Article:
6. A.J. Puk (LHP, Athletics): How come there are so many players with the A.J. moniker? Beats me, but this kid is a 6'7" lefty, which alone suggests some potentially special skills. At Florida, Puk was 16-9, 3.42 over 192 frames, with 249 strikeouts. Puk, who was selected by the Tigers as a high school student, could be moved ahead aggressively on a team looking for help with their pitching.
7. Braxton Garrett (LHP, Marlins): Drafted out of Florence High, in Florence, Alabama, Garrett apparently has three strong pitches including a fastball that clocks in the low-to-mid 90's in addition to what scouts called among the best prep curves out there. Still, at age 18, Garrett will be a few years away as will a lot of the six high school hurlers selected this year.
8. Cal Quantrill (RHP, Padres): The son of Paul Quantrill, and a grad from Stanford, the righty certainly has a pedigree and resume, and he was drafted in the 26th round by the Yankees back in 2013. Quantrill tossed 129 innings as a collegiate, whiffing 118, and notching a 9-5, 2.58 ERA, and could be ready to help the Pads in their pitcher-friendly park by next season.
9. Matt Manning (RHP, Tigers): Manning poses a question, for at 6'6", as the son of former NBA player Rich Manning, he has the hoops option, plus a letter of intent to attend Marymount, meaning a gamble to reserve lists everywhere. Still, he can bring it in the high 90's and has a fine curve to complement, but as another high school first rounder, he has the most nebulous future of all picks.
10. Zack Collins (C, White Sox): A left-handed hitting catcher drafted in 2013 by the Reds in the 27th round, Collins opted for time at Miami where he played 187 games, hitting .316-41-181 with 174 walks to 162 whiffs (.469 OBP) and has very little ahead of him as a backstop. Collins can clearly hit, but pushing too fast with a catcher is not always the best path, as their primary gig is to learn to handle pitching, then focus on hitting. Still, no arguing his talent.
It is funny that just a week ago, Lord Zola and I were having one of our periodic chats that occur in GChat while we are both having at our keyboards for the day.
As I play in a couple of RealTime Sports DFS formats--Friday's Beat the Expert and the Tout Daily the same day--I was posting my weekly DFS piece and reviewing my picks with Z. It is fun playing devil's advocate--which we both do--not so much because it makes me rethink my selections, but much more because Todd is a very smart man, and the discussion is always challenging and revealing of thought processes much deeper than just which pitcher to fade.
Last week, I chose Vincent Velasquez and Nathan Eovaldi as cheap hurlers who could get whiffs and were going against teams vulnerable to the whiff. Furthermore, both hurlers had been solid of late, and both were moderately priced--under $7000--meaning I could seriously play with my hitters and stack my outfield against weaker pitchers.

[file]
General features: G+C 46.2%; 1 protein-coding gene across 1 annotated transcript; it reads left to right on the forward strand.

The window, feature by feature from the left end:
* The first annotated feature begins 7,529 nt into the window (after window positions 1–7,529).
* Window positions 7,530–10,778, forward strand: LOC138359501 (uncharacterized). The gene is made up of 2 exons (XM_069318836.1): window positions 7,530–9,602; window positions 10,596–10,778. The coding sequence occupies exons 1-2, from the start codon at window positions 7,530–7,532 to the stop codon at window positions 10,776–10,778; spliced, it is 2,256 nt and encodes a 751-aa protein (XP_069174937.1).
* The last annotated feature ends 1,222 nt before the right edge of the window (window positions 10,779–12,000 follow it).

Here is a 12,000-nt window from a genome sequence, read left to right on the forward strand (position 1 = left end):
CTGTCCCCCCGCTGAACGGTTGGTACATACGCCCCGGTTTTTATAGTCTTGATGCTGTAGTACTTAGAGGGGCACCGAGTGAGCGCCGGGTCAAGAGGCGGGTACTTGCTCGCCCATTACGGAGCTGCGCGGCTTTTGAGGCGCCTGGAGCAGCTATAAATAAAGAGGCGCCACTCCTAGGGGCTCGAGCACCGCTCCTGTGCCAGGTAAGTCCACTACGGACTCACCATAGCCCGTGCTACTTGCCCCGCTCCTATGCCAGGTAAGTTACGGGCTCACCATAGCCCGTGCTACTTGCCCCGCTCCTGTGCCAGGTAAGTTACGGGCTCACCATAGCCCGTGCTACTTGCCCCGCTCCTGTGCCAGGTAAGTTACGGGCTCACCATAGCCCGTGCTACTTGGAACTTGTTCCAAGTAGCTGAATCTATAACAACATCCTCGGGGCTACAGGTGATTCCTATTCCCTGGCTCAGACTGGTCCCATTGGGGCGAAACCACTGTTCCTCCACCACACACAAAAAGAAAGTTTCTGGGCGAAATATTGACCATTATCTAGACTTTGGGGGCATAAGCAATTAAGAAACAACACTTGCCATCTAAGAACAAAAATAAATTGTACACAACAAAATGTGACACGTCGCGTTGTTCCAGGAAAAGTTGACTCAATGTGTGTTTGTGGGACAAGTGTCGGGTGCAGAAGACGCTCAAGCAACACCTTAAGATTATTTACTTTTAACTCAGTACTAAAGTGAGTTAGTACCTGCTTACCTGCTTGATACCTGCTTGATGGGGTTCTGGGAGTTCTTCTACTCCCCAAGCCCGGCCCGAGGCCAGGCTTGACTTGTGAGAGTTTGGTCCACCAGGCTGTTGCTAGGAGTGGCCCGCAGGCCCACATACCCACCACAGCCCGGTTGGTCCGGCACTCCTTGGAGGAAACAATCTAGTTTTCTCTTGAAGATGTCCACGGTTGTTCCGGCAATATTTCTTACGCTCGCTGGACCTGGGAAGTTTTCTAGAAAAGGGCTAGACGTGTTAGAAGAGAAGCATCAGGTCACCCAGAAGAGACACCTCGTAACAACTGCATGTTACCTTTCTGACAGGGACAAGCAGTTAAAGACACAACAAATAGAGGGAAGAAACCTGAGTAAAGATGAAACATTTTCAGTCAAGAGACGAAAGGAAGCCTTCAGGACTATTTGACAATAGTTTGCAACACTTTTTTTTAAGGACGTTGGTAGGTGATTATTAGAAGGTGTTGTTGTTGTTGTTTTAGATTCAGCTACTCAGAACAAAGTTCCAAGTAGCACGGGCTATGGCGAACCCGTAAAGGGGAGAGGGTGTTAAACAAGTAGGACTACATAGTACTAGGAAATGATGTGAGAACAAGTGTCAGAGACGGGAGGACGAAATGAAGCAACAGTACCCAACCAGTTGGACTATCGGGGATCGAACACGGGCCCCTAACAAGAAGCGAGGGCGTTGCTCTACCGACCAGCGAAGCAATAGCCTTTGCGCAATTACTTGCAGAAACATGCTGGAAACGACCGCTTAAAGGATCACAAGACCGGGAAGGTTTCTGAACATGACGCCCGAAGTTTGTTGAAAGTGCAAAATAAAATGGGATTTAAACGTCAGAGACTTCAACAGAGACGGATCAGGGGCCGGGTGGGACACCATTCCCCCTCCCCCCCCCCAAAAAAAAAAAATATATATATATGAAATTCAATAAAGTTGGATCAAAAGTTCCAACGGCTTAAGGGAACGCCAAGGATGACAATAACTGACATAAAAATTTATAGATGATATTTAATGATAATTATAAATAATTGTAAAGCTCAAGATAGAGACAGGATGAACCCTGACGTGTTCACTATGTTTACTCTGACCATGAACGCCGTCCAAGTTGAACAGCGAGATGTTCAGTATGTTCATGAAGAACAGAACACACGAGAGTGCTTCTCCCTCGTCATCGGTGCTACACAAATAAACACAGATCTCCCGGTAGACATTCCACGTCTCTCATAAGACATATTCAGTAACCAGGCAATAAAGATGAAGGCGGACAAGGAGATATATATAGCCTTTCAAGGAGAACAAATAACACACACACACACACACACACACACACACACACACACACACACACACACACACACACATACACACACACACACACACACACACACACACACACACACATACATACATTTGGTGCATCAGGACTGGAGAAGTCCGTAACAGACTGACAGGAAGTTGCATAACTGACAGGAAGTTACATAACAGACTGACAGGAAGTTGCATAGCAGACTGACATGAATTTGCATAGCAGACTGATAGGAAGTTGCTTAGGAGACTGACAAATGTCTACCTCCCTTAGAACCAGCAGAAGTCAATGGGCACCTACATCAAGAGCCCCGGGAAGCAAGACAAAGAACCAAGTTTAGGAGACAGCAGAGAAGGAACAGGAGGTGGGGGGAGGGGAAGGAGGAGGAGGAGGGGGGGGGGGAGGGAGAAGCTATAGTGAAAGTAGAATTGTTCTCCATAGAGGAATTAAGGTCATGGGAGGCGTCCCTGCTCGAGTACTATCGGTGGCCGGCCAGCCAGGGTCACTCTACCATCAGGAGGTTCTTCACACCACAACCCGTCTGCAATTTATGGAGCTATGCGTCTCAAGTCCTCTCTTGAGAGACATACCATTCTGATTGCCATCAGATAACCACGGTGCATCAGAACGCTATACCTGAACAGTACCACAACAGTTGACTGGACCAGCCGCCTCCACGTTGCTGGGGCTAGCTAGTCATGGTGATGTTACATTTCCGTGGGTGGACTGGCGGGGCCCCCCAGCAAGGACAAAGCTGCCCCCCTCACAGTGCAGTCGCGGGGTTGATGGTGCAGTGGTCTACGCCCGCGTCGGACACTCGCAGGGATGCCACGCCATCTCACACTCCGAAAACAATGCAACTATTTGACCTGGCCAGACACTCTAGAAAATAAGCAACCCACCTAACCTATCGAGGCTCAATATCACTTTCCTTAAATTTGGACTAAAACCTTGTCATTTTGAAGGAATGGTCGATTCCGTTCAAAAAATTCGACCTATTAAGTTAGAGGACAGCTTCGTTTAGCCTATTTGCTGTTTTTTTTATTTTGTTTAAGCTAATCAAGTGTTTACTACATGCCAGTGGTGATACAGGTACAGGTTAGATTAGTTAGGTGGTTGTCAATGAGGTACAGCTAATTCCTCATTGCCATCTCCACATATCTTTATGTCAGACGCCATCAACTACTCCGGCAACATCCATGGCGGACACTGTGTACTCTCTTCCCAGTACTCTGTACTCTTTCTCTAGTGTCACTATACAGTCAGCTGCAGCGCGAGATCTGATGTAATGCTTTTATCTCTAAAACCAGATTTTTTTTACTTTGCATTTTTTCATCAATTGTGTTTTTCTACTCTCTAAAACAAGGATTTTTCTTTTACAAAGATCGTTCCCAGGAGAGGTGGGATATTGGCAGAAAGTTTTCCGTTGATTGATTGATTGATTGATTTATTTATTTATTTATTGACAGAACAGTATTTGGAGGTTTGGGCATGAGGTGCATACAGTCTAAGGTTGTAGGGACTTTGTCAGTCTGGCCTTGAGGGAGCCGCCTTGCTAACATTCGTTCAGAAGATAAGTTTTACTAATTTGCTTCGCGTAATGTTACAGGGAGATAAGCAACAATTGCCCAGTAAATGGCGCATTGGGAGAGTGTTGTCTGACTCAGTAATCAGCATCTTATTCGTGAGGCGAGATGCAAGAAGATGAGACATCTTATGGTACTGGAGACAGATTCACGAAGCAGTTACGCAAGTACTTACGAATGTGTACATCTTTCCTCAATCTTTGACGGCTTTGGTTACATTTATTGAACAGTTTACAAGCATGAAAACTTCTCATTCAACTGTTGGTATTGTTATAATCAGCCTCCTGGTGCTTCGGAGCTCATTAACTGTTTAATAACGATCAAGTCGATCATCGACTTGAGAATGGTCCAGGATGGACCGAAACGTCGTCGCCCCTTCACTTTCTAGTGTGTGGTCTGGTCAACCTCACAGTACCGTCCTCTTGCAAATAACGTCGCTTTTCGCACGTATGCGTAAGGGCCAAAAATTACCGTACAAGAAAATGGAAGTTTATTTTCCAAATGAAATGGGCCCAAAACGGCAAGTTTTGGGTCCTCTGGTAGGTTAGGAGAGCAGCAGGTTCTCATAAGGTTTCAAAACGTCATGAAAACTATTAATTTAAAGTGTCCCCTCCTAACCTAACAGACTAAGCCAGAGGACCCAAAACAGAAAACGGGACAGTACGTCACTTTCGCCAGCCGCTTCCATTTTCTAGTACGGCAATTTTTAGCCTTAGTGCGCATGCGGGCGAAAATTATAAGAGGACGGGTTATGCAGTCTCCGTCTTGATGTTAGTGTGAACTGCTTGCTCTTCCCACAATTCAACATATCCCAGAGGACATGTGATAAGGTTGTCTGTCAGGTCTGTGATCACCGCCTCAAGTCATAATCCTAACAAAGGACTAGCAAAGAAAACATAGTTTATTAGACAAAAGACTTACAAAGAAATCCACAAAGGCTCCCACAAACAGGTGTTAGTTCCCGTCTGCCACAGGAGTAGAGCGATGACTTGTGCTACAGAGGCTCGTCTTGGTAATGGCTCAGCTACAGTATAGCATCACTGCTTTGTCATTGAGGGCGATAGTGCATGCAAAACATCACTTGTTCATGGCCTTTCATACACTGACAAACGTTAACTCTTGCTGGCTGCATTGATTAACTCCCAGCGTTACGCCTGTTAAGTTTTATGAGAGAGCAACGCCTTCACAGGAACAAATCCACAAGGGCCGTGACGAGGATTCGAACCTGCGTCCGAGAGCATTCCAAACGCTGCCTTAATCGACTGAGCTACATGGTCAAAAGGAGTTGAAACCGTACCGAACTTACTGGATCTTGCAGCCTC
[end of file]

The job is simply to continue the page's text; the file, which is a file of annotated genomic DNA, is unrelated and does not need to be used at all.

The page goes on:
There were other choices last Friday, such as Jordan Zimmermann, Danny Salazar, and in particular Noah Syndergaard, but as I suspected, the bulk of other players in both setups would likely roster Syndergaard, at least. I tried to choose what seemed to be the best path to points on a slightly less taken road.
When I first logged into RealTime, I could not have been happier with my choice, as both pitchers were into the fourth inning, both had whiffed four, while neither had allowed a run. In the meantime, my hitting choices were great with Eugenio Suarez and Kole Calhoun both homering while Didi Gregorius was also having a good day.
The short story was at the time I looked, I was in first place across the board with over 30 points during the first hour of play. All my pitchers needed to do was finish a couple of more innings each, whiff another six or so between them, and since both had a lead, just hang on with wins and I would finish the day in fat city all over.
How much easier could life get, right?
But in life, as in baseball, there are fifth innings and come the fifth, Velasquez could not finish, and by the sixth, Eovaldi was chased with the pair surrendering nine total runs, wiping out all their good work of the previous hour-plus.
I knew the risks, although the analogy Z provided in my taking this route during the first cycle of the tout tourney (as opposed to the cash prize contest I face in Beat the Expert) was like picking the biggest pair of underdog winners the first week of the NFL season.